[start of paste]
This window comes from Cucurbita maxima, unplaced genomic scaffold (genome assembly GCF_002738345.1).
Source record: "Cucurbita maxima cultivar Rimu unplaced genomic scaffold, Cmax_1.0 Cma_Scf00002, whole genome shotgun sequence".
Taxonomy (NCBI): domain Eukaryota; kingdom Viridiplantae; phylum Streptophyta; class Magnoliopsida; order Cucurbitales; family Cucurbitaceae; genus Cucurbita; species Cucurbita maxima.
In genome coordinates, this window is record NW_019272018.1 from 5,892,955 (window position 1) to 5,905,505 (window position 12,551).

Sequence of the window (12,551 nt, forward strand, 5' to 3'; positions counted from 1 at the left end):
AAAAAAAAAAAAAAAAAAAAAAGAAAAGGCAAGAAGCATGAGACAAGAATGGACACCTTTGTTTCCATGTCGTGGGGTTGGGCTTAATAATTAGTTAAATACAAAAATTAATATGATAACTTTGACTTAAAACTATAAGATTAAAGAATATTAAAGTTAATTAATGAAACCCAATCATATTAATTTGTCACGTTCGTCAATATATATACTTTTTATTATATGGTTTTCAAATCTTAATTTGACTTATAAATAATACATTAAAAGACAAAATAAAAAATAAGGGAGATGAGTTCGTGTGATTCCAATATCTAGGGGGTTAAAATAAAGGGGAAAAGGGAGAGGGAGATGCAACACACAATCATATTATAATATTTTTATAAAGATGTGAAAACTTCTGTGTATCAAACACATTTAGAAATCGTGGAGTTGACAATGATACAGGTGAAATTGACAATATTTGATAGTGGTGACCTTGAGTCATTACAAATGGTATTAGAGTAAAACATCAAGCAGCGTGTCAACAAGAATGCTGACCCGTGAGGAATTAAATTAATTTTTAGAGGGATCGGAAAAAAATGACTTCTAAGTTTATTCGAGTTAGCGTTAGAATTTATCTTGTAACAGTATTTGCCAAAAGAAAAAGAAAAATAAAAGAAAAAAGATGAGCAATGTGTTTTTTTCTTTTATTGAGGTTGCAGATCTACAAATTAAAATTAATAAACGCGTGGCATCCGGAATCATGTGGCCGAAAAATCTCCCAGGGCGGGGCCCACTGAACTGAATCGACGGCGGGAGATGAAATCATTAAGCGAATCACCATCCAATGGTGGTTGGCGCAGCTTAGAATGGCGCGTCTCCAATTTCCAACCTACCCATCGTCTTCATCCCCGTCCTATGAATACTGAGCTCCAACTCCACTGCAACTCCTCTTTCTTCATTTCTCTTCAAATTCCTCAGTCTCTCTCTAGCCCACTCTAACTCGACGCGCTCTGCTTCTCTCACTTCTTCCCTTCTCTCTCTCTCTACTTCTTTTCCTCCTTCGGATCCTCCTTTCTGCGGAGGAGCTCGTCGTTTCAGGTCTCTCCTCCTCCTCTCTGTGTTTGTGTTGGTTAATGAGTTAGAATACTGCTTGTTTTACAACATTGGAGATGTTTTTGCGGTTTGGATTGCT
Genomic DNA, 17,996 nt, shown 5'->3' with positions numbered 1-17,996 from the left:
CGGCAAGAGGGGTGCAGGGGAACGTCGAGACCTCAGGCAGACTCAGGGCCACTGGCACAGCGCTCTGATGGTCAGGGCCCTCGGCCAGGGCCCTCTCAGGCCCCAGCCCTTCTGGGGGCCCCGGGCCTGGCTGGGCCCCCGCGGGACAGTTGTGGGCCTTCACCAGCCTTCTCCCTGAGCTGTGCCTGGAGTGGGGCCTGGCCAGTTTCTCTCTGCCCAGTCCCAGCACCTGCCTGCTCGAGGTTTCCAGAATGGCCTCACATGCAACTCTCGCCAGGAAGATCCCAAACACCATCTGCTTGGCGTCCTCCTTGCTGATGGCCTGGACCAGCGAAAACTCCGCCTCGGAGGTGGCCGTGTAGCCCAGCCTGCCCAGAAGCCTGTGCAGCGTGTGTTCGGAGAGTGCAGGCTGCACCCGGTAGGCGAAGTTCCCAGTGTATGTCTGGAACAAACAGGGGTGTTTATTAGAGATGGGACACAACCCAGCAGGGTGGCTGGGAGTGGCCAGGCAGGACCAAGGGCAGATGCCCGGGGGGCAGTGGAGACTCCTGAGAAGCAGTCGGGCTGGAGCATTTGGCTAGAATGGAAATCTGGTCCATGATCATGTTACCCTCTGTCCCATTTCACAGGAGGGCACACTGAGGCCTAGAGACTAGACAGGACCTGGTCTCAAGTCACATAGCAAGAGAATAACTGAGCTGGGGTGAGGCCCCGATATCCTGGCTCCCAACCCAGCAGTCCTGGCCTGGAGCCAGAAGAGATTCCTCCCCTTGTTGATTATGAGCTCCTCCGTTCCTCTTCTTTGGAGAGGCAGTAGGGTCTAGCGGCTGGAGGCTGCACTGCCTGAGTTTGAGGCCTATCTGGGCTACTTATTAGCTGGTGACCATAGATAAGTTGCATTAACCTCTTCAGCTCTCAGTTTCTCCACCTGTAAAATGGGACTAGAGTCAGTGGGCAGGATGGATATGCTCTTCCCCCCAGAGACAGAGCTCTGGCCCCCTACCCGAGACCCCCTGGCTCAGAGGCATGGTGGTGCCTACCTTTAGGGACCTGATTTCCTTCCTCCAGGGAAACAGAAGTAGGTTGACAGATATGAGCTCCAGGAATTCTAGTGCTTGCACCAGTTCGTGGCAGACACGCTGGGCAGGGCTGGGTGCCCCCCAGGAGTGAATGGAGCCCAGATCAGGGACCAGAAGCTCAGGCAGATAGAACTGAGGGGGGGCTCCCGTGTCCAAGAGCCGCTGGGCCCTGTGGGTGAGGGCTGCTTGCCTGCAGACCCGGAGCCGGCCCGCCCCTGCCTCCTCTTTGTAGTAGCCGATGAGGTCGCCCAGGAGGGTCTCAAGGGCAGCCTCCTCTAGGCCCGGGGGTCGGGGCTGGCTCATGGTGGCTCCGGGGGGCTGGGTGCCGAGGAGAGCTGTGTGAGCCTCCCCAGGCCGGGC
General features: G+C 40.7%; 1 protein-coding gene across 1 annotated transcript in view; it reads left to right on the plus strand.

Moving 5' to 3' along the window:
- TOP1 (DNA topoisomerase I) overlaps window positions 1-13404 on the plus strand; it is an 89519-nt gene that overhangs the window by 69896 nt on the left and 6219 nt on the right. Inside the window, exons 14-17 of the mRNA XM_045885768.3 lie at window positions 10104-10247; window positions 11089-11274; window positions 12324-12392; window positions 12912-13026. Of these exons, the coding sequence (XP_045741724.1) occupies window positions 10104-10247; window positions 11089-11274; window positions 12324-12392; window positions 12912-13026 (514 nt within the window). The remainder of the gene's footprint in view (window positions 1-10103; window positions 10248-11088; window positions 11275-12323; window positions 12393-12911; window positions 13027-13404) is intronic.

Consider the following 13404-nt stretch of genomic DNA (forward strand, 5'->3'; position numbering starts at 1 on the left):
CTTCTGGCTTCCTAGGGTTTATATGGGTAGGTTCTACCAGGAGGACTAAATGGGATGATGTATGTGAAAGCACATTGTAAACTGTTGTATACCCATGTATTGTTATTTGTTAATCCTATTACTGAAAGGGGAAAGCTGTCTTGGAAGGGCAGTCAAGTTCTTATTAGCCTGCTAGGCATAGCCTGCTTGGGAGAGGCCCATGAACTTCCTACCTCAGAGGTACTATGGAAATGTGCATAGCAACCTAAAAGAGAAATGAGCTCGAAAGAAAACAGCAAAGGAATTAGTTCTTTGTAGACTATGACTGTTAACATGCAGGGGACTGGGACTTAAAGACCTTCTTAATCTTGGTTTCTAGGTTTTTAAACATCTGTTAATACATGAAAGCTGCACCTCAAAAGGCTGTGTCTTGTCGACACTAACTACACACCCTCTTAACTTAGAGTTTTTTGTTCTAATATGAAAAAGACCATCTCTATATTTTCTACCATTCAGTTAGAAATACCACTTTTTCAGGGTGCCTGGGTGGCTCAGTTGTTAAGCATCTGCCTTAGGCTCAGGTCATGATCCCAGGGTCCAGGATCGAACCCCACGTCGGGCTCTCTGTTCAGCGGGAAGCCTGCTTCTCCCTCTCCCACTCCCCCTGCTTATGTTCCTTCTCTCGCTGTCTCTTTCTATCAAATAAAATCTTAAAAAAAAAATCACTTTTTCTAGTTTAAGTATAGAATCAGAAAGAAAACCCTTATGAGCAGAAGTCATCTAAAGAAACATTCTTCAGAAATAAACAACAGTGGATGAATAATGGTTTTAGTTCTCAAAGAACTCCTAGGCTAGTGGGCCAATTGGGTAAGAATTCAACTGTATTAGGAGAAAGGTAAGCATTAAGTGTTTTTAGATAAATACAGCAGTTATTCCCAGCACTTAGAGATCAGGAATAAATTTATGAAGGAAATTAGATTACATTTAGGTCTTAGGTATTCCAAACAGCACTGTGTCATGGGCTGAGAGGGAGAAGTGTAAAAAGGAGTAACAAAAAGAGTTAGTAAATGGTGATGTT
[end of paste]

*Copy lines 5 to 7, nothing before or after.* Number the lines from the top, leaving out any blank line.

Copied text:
Sequence of the window (12,551 nt, forward strand, 5' to 3'; positions counted from 1 at the left end):
AAAAAAAAAAAAAAAAAAAAAAGAAAAGGCAAGAAGCATGAGACAAGAATGGACACCTTTGTTTCCATGTCGTGGGGTTGGGCTTAATAATTAGTTAAATACAAAAATTAATATGATAACTTTGACTTAAAACTATAAGATTAAAGAATATTAAAGTTAATTAATGAAACCCAATCATATTAATTTGTCACGTTCGTCAATATATATACTTTTTATTATATGGTTTTCAAATCTTAATTTGACTTATAAATAATACATTAAAAGACAAAATAAAAAATAAGGGAGATGAGTTCGTGTGATTCCAATATCTAGGGGGTTAAAATAAAGGGGAAAAGGGAGAGGGAGATGCAACACACAATCATATTATAATATTTTTATAAAGATGTGAAAACTTCTGTGTATCAAACACATTTAGAAATCGTGGAGTTGACAATGATACAGGTGAAATTGACAATATTTGATAGTGGTGACCTTGAGTCATTACAAATGGTATTAGAGTAAAACATCAAGCAGCGTGTCAACAAGAATGCTGACCCGTGAGGAATTAAATTAATTTTTAGAGGGATCGGAAAAAAATGACTTCTAAGTTTATTCGAGTTAGCGTTAGAATTTATCTTGTAACAGTATTTGCCAAAAGAAAAAGAAAAATAAAAGAAAAAAGATGAGCAATGTGTTTTTTTCTTTTATTGAGGTTGCAGATCTACAAATTAAAATTAATAAACGCGTGGCATCCGGAATCATGTGGCCGAAAAATCTCCCAGGGCGGGGCCCACTGAACTGAATCGACGGCGGGAGATGAAATCATTAAGCGAATCACCATCCAATGGTGGTTGGCGCAGCTTAGAATGGCGCGTCTCCAATTTCCAACCTACCCATCGTCTTCATCCCCGTCCTATGAATACTGAGCTCCAACTCCACTGCAACTCCTCTTTCTTCATTTCTCTTCAAATTCCTCAGTCTCTCTCTAGCCCACTCTAACTCGACGCGCTCTGCTTCTCTCACTTCTTCCCTTCTCTCTCTCTCTACTTCTTTTCCTCCTTCGGATCCTCCTTTCTGCGGAGGAGCTCGTCGTTTCAGGTCTCTCCTCCTCCTCTCTGTGTTTGTGTTGGTTAATGAGTTAGAATACTGCTTGTTTTACAACATTGGAGATGTTTTTGCGGTTTGGATTGCT
Genomic DNA, 17,996 nt, shown 5'->3' with positions numbered 1-17,996 from the left: